The difference between knowing the tick of the sinker on a rock and a bass grabbing its dinner comes with a little practice. My friend Sherwood recommends dropping the tip a bit when you feel a bite then setting the hook with an upstroke of the rod. Any bass over 20 pounds will dash for freedom against the light rod, the drag singing out and announcing you have a fish on.

Tools and tips

If you’ve never caught a striper over 30 pounds, be ready. It will bolt for freedom with determination, running off quite a bit of line in the process.

Once it stops, steady pressure will beat the fish — lifting up with the rod and reeling down, gaining line, and repeating the procedure until the fish is at boat-side where it can be netted.

A chart plotter is a great aid for this fishing, letting you blow up the bottom contour so you can see exactly where your boat is in relation to the reef. The vessel track of the plotter also makes it easy to repeat the same drift after you locate a pod of bass holding at a certain point in a long rip. A good fishfinder will spotlight any bass under the boat.

To locate feeding bass, it pays to make drifts at different points on the length of the rip, zeroing in when you get the first hit or land your first fish. It also pays to have other places in mind. If you catch two bass at Spot One only to have the bite go flat, it’s time to crank up the engine and head to greener pastures.

A 16- to 18-foot boat works fine for this type of fishing on calm nights. If the weather is iffy and the wind’s blowing against the tide, building the rip, consider leaving your smaller rig at the dock and catch a ride with a friend who has a bigger boat.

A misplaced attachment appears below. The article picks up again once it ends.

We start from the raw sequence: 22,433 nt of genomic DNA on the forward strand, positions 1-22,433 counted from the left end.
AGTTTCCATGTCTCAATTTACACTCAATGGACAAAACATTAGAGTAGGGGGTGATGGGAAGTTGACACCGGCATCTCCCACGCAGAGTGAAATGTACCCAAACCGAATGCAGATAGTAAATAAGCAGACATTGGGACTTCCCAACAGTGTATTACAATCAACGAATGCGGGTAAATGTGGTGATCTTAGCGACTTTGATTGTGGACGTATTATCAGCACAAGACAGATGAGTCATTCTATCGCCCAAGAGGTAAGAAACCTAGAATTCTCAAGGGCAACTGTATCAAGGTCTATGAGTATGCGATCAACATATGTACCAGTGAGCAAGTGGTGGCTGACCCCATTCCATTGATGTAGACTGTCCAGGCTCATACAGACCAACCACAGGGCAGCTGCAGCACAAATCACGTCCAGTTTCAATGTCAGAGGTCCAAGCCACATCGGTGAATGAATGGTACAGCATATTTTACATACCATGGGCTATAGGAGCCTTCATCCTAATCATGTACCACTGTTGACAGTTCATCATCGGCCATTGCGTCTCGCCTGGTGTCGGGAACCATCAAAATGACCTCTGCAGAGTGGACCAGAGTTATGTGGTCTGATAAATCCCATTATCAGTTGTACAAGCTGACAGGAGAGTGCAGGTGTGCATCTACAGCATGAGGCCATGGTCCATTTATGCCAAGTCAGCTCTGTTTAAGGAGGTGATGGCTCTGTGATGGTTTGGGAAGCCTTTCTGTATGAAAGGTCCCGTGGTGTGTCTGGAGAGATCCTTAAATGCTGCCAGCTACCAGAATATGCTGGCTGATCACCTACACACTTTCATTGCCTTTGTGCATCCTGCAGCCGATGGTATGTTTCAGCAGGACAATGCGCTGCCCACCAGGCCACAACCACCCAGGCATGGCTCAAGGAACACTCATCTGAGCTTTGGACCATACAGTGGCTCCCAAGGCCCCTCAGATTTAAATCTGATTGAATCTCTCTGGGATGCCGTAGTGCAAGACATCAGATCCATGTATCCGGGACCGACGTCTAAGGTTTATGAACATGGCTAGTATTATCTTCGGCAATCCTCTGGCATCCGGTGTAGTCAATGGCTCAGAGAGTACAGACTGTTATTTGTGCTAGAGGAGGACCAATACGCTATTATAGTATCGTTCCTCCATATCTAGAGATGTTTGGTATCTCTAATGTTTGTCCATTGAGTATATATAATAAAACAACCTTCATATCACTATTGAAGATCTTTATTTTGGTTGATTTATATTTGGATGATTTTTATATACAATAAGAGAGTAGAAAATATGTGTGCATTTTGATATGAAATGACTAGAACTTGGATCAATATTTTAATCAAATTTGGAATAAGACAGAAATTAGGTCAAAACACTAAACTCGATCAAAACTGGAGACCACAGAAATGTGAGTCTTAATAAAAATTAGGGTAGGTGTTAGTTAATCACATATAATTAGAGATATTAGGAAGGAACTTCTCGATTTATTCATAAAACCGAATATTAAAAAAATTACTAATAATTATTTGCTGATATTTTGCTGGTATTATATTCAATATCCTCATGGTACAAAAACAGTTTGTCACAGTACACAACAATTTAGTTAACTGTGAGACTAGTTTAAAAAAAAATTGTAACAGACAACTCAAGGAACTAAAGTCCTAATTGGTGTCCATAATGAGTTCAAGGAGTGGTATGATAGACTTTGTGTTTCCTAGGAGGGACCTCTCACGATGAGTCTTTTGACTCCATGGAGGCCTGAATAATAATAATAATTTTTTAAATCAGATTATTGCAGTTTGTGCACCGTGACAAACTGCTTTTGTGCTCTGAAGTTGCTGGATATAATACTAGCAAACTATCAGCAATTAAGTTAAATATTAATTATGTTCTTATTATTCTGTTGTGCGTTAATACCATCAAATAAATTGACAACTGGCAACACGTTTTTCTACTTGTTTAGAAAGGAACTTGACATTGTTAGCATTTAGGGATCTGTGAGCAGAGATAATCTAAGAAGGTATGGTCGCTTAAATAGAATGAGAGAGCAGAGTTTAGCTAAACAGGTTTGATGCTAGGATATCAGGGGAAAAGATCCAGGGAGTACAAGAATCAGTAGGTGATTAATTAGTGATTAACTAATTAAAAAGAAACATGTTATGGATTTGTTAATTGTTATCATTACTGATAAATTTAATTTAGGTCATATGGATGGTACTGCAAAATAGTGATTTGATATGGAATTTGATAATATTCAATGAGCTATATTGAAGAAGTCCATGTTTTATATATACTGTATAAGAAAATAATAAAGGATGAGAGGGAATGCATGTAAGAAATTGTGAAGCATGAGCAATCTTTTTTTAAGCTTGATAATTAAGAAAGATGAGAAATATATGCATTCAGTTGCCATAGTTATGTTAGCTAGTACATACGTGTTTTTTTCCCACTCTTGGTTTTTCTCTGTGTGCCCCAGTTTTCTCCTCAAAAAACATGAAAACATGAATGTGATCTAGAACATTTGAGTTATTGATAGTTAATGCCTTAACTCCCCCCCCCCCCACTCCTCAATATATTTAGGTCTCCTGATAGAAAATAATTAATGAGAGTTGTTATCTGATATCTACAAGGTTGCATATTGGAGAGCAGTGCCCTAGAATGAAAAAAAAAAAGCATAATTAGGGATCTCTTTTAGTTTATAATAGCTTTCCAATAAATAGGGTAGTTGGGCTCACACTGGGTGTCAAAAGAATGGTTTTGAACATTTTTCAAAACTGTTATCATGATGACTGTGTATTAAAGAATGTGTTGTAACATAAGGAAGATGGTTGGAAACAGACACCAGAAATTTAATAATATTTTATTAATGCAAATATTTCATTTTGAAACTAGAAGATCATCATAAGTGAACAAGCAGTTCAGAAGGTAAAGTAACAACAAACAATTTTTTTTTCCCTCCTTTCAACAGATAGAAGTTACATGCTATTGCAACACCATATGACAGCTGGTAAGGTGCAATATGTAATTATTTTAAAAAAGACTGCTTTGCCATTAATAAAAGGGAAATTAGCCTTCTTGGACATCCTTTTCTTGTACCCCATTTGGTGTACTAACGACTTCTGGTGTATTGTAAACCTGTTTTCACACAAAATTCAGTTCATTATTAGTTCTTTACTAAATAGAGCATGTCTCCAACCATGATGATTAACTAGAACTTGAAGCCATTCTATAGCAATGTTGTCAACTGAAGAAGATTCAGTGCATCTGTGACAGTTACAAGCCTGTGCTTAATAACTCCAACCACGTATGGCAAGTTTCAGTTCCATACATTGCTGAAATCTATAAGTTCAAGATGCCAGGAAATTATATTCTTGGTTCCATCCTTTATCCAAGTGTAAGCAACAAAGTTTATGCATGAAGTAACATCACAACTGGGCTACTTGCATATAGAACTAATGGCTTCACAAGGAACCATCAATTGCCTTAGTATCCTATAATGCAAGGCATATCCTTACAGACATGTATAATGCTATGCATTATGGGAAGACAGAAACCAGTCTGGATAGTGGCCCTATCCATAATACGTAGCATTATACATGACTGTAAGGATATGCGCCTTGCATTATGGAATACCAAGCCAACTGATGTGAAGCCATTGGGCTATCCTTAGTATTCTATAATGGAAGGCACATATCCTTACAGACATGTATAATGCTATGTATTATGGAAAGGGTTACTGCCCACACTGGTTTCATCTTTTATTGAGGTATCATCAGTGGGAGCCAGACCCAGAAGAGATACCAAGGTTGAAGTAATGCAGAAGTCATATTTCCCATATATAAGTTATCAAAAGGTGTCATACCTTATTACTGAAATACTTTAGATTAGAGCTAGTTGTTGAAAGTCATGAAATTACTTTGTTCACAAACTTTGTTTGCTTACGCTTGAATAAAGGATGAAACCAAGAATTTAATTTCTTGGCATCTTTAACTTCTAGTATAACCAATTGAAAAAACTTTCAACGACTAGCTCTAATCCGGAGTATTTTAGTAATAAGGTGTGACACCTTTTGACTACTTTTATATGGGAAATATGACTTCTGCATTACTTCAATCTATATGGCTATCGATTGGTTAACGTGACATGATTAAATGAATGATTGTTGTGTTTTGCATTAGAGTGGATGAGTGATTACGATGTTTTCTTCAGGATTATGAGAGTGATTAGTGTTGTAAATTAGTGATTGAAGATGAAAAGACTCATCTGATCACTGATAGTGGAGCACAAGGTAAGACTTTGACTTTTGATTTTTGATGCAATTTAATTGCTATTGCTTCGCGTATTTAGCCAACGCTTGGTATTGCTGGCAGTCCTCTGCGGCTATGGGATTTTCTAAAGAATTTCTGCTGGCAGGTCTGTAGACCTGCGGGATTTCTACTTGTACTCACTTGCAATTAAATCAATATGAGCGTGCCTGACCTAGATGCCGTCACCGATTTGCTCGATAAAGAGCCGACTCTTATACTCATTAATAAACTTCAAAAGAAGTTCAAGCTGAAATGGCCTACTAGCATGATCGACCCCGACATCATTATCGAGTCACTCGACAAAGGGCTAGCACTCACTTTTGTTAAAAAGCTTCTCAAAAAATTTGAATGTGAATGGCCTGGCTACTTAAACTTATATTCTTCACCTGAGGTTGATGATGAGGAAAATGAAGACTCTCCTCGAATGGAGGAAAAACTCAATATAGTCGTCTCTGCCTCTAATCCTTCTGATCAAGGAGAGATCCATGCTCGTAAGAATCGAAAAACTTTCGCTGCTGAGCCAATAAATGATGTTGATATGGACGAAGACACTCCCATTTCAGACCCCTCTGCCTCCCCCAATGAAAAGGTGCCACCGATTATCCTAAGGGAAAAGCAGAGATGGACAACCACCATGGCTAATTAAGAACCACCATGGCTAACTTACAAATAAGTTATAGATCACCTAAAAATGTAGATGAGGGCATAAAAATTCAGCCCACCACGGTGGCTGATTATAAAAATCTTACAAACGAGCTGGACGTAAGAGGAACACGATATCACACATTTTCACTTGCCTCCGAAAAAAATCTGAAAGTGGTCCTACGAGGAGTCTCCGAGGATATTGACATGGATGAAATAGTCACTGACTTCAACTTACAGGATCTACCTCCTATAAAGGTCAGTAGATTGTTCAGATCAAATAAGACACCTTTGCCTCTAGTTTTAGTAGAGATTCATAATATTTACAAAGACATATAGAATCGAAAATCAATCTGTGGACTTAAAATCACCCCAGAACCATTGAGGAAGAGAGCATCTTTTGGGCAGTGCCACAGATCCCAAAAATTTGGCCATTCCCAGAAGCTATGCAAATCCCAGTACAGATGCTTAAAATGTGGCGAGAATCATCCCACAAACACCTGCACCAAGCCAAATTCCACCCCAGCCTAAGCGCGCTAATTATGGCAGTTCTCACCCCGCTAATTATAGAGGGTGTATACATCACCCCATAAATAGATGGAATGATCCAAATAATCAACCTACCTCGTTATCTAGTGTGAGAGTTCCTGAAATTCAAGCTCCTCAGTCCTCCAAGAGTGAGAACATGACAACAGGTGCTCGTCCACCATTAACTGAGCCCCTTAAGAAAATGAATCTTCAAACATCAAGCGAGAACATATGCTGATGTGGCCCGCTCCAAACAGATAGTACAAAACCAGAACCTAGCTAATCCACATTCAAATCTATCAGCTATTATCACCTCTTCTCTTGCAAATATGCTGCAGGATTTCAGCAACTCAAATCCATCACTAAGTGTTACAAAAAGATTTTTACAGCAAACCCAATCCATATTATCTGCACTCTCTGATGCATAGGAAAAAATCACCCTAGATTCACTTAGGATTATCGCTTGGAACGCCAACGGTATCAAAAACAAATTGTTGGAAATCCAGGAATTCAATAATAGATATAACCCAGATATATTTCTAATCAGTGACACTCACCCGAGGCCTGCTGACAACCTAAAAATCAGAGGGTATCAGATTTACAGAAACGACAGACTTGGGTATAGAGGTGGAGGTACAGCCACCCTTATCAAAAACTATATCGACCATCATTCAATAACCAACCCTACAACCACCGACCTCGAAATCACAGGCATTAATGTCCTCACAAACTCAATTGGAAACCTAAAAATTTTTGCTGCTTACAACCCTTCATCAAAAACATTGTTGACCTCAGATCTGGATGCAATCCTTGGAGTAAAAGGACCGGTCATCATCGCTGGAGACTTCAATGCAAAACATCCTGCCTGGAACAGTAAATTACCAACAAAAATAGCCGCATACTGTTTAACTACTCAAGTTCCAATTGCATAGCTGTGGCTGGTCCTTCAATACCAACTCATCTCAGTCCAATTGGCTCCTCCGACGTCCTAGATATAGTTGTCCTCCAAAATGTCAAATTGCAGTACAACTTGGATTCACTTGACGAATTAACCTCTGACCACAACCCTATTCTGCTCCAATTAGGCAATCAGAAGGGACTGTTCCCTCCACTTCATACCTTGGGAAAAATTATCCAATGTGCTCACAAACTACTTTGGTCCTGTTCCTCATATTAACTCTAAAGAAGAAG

Watch the fog rolling in. If you happen to get caught without a radar unit to guide you home, it might be time to add an item to the Christmas wish list.

Over time you will learn that at certain times of the month bass will bite at different times of the tide.

When currents are at their weakest, look for hits at the height of the tidal flow. When currents approach 4 knots at their peak, you might catch fish at the beginning of the tide and then maybe after it peaks and begins to slow down.

Three-waying on the many spots just off the coast is a great way to spend a evening fishing, with the technique often amazing non-fishermen whodidn’t realize the number of large bass just waiting a short ride from the dock. Our area holds these fish from May through a point in late fall.

It’s a great way for Mr. and Mrs. Average Boater to land the striper of their dreams — and have a whole lot of fun doing it.

Tim Coleman has been fishing New England waters for more than 30 years. He is now a freelance writer based in Rhode Island.